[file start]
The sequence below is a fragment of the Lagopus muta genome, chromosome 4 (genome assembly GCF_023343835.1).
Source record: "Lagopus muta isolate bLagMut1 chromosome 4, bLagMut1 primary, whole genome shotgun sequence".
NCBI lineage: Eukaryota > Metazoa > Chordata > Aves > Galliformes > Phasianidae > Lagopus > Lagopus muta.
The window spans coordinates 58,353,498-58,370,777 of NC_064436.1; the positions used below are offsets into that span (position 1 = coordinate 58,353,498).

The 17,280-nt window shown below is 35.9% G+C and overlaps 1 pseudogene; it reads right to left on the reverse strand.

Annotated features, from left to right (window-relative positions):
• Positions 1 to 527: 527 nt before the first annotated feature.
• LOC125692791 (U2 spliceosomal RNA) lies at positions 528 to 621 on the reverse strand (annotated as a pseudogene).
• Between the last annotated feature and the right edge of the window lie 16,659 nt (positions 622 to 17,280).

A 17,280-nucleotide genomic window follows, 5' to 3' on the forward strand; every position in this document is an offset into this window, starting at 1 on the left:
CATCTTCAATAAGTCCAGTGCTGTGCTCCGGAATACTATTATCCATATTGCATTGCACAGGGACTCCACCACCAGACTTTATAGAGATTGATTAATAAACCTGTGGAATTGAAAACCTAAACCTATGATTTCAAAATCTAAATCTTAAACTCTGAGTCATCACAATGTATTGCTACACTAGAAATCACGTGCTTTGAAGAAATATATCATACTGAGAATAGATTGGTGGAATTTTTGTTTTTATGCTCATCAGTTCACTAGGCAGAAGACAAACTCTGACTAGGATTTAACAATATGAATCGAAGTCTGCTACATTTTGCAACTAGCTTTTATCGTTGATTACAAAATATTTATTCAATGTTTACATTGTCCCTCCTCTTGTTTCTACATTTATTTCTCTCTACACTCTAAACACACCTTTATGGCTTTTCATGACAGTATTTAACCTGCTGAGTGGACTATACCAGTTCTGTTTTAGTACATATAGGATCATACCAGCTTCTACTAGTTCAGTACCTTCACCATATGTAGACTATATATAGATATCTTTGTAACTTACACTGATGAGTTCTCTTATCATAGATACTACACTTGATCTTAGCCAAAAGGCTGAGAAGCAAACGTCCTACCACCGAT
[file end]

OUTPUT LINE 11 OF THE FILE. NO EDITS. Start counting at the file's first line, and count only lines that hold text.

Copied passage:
CATCTTCAATAAGTCCAGTGCTGTGCTCCGGAATACTATTATCCATATTGCATTGCACAGGGACTCCACCACCAGACTTTATAGAGATTGATTAATAAACCTGTGGAATTGAAAACCTAAACCTATGATTTCAAAATCTAAATCTTAAACTCTGAGTCATCACAATGTATTGCTACACTAGAAATCACGTGCTTTGAAGAAATATATCATACTGAGAATAGATTGGTGGAATTTTTGTTTTTATGCTCATCAGTTCACTAGGCAGAAGACAAACTCTGACTAGGATTTAACAATATGAATCGAAGTCTGCTACATTTTGCAACTAGCTTTTATCGTTGATTACAAAATATTTATTCAATGTTTACATTGTCCCTCCTCTTGTTTCTACATTTATTTCTCTCTACACTCTAAACACACCTTTATGGCTTTTCATGACAGTATTTAACCTGCTGAGTGGACTATACCAGTTCTGTTTTAGTACATATAGGATCATACCAGCTTCTACTAGTTCAGTACCTTCACCATATGTAGACTATATATAGATATCTTTGTAACTTACACTGATGAGTTCTCTTATCATAGATACTACACTTGATCTTAGCCAAAAGGCTGAGAAGCAAACGTCCTACCACCGAT